COVID disrupts school for hundreds of Springfield students
SPRINGFIELD, Vt. (WCAX) - It’s just a month into the school year and it’s clear COVID-19 is continuing to have an impact. In Springfield, hundreds of kids are currently in quarantine after cases have been confirmed throughout the district.
Owen Farrar says his favorite part of school is P.E. That’s when we get to play sharks and minnows.
“If you are in a pool swim by them without getting tagged and if you get tagged you are either a shark or seaweed,” Farrar said.
But there’s concern in his house the educational games could come to an abrupt halt. Owen’s little sister was pulled from her kindergarten class this week after another student in her class tested positive for COVID. The kids’ mom says it’s an all too familiar reminder of the beginning of the pandemic when all schools went remote.
“It caused so much damage socially, emotionally for him. He wound up in therapy because he wasn’t getting out of the house. He wasn’t going to see people,” mom Tashina Champney said.
Twelve COVID cases in the district are spread throughout the four schools: the two elementary schools, the middle school and the high school. In all, district officials say roughly 275 students are quarantining because they are close contacts.
“Last year we were in a hybrid mode, so we would only have a third of our kids in a school building at any given moment. We could spread those kids out,” Springfield superintendent Zach McLaughlin said.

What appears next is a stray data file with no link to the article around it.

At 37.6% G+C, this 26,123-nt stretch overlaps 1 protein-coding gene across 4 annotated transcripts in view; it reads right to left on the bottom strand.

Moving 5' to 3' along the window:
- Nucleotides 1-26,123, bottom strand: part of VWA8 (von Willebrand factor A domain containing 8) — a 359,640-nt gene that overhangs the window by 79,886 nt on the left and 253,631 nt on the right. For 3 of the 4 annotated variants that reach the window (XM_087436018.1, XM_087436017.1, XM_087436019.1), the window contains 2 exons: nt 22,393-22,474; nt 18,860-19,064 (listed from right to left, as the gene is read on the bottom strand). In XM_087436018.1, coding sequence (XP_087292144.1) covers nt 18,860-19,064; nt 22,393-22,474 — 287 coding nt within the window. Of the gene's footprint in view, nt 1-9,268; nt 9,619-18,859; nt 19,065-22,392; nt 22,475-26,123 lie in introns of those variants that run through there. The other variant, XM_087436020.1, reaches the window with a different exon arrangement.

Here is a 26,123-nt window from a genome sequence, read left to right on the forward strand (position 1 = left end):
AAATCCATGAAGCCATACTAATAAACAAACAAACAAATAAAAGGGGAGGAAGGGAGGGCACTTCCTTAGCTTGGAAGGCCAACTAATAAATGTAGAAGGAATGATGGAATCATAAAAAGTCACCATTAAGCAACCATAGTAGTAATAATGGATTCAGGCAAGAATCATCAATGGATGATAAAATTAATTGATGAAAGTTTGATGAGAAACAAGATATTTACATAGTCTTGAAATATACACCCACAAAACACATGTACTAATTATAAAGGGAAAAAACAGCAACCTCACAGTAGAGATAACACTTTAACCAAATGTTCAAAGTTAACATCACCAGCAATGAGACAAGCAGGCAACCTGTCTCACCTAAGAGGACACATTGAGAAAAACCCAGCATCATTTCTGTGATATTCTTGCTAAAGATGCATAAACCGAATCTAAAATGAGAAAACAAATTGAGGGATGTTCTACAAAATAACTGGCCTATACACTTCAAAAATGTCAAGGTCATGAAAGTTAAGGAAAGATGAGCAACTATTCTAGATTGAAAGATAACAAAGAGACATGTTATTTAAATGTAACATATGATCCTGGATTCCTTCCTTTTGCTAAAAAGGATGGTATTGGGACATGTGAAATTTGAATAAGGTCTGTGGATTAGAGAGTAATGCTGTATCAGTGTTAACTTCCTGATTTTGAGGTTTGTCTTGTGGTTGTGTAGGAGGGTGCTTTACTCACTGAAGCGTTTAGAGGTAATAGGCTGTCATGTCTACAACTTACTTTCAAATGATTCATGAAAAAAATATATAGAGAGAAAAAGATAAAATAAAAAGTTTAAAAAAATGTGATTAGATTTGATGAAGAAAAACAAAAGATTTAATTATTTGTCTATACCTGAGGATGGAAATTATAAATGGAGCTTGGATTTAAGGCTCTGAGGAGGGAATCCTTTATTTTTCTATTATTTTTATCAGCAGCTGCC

A hybrid model is not an option this year. State officials say in-person learning is the priority to avoid the negative consequences of remote education. But as COVID surges in Vermont, more kids are being sent home. A negative test gets them back in the classroom but McLaughlin says the state needs to do more to facilitate those tests.
“Where we could actually do the testing ourselves or send home kits with kids to do that so we can turn kids back around. We need that and we need it fast. Otherwise, we are going to continue to have a lot of kids’ educations disrupted,” he said.
Kids like Farrar. The second-grader says he likes going to school.
“I get to hang out with other people and I’m not sitting inside all day arguing with my sister,” Farrar said.
His mom wants to keep him healthy but is worried about more than just the virus.
“Obviously people are getting sick, people are dying from it, but people are dying from the flu,” Champney said.
The superintendent acknowledges that it is a frustrating time and is encouraging people to be patient and respectful when interacting with school staff.
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